SHARM EL-SHEIKH, Egypt (Reuters) - Egypt, the world’s top wheat importer, said on Monday it was evaluating three options for growing wheat in Uganda in a bid to safeguard its supply of the staple.
The most populous Arab country had said it wanted to set up farms in Nile Basin countries in order to protect its water supply and boost supply of staple crops.
“Egypt wants to ensure there are several sources that guarantee its supply of crops,” Saad Nasser, adviser to Egypt’s agriculture minister, told Reuters on the sidelines of the Afro-Arab Agricultural Development and Food Security conference.
He said the three options both governments were looking at are whether Egyptian investors would own and cultivate farmland, whether land would be owned in partnership with Egypt and Uganda, or whether land would be owned as a concession right.
He did not give a timeframe for when a deal would be reached.
Egypt, with a population of about 78 million people, consumes around 14 million tonnes of wheat a year. It imports around half of that amount.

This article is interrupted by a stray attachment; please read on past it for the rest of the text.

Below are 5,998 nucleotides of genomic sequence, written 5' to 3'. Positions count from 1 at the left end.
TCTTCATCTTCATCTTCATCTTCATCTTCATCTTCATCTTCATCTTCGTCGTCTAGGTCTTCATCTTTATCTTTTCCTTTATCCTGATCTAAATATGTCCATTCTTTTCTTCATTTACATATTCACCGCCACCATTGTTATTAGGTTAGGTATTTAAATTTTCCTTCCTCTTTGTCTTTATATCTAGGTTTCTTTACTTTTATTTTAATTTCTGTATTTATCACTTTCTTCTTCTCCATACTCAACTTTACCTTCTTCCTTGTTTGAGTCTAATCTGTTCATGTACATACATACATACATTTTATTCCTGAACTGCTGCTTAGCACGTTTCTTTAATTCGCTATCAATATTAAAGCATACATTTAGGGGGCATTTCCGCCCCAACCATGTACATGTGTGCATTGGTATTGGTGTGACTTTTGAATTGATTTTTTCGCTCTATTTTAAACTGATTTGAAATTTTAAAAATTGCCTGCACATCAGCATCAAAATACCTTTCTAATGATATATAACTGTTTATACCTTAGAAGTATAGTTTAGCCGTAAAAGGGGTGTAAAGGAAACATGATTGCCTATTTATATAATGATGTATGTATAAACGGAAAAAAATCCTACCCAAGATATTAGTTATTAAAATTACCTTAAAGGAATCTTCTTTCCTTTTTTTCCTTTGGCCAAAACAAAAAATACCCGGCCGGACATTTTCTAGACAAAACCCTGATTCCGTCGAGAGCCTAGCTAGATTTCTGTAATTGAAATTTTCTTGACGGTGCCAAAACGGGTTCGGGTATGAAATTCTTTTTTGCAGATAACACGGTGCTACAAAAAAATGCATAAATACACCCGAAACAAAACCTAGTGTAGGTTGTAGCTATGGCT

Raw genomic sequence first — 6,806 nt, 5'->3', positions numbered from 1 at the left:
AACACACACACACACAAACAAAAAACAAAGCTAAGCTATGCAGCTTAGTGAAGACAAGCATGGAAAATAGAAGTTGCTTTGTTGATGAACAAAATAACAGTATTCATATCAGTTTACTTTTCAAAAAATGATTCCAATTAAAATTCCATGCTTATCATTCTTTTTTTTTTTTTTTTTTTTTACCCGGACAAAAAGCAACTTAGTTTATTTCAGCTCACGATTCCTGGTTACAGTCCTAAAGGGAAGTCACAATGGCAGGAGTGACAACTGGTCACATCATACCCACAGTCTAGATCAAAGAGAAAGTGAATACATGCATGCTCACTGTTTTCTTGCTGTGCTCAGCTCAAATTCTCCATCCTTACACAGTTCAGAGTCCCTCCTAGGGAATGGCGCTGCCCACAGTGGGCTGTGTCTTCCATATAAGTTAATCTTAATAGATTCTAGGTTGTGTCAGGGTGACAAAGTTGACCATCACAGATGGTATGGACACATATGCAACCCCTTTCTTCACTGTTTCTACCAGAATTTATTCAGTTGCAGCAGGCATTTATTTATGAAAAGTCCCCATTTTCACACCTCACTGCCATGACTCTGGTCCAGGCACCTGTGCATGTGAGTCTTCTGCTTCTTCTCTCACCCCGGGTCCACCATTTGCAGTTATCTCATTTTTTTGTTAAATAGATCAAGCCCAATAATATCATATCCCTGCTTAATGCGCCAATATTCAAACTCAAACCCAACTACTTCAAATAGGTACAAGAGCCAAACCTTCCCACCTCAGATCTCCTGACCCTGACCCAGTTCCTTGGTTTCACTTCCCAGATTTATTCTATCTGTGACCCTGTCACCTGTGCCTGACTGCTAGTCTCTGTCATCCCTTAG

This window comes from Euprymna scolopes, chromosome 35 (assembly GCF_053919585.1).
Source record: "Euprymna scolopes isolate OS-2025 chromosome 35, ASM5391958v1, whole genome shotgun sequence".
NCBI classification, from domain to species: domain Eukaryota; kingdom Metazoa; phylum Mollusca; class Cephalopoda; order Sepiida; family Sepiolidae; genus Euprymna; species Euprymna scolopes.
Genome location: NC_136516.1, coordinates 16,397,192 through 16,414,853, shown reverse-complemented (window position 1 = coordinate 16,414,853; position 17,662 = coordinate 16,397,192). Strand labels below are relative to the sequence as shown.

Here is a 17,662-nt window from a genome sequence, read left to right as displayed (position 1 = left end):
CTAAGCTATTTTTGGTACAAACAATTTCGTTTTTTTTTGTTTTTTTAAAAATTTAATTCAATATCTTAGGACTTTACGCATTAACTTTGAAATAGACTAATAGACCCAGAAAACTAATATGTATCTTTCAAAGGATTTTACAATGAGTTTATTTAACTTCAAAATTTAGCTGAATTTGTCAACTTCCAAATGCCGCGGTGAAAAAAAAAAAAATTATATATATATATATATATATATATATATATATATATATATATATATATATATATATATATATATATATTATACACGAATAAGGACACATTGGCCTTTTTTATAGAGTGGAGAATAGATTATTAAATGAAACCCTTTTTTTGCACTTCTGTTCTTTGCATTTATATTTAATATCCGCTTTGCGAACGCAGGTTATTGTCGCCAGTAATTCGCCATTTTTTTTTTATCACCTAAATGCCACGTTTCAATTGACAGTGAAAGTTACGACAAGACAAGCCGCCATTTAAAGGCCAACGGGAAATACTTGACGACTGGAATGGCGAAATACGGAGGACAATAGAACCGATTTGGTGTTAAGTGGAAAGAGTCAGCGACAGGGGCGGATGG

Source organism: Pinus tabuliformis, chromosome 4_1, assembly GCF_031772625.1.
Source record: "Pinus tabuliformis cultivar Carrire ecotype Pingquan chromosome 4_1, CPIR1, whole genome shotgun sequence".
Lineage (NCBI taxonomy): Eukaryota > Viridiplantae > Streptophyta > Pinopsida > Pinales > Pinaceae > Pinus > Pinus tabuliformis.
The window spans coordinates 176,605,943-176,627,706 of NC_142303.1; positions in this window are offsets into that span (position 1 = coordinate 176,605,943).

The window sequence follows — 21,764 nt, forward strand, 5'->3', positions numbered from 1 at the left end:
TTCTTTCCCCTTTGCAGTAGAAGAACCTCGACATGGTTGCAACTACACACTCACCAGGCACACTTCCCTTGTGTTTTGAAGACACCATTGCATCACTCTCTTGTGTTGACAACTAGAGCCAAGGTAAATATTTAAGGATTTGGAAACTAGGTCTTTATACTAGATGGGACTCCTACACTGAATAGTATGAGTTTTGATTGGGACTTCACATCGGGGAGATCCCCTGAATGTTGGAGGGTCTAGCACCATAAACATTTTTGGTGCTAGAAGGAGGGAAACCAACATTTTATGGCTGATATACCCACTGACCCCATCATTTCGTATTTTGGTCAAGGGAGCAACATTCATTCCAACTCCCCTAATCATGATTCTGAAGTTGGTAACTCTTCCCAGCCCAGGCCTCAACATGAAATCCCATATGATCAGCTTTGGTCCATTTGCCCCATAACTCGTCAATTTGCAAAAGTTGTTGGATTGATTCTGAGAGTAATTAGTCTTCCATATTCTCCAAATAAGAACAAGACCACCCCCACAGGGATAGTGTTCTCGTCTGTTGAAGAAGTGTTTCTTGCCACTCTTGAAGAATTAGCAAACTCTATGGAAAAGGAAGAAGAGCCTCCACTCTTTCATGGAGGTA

Egypt runs three farms in Africa now, one in Zambia to grow corn, one in Niger mostly for rice, and a third in Tanzania for vegetables. The Uganda farm to grow wheat is the latest of a total of 14 planned farms to supply Egypt.
The African Union has in the past criticised what Africans call “land-grabs”, as investors, particularly from the Gulf and Asia, have bought up farmland. The African Union argues these investments do not provide benefits to poor nations.
However, the African Union’s Commissioner of Rural Economy and Agriculture, said on Monday the union would present guidelines on how to invest in farmland that protect investors as well as locals.
“These countries will benefit from Egypt’s expertise, particularly in increasing productivity and in technological skills,” Tumsiime Rhoda Peace told the conference.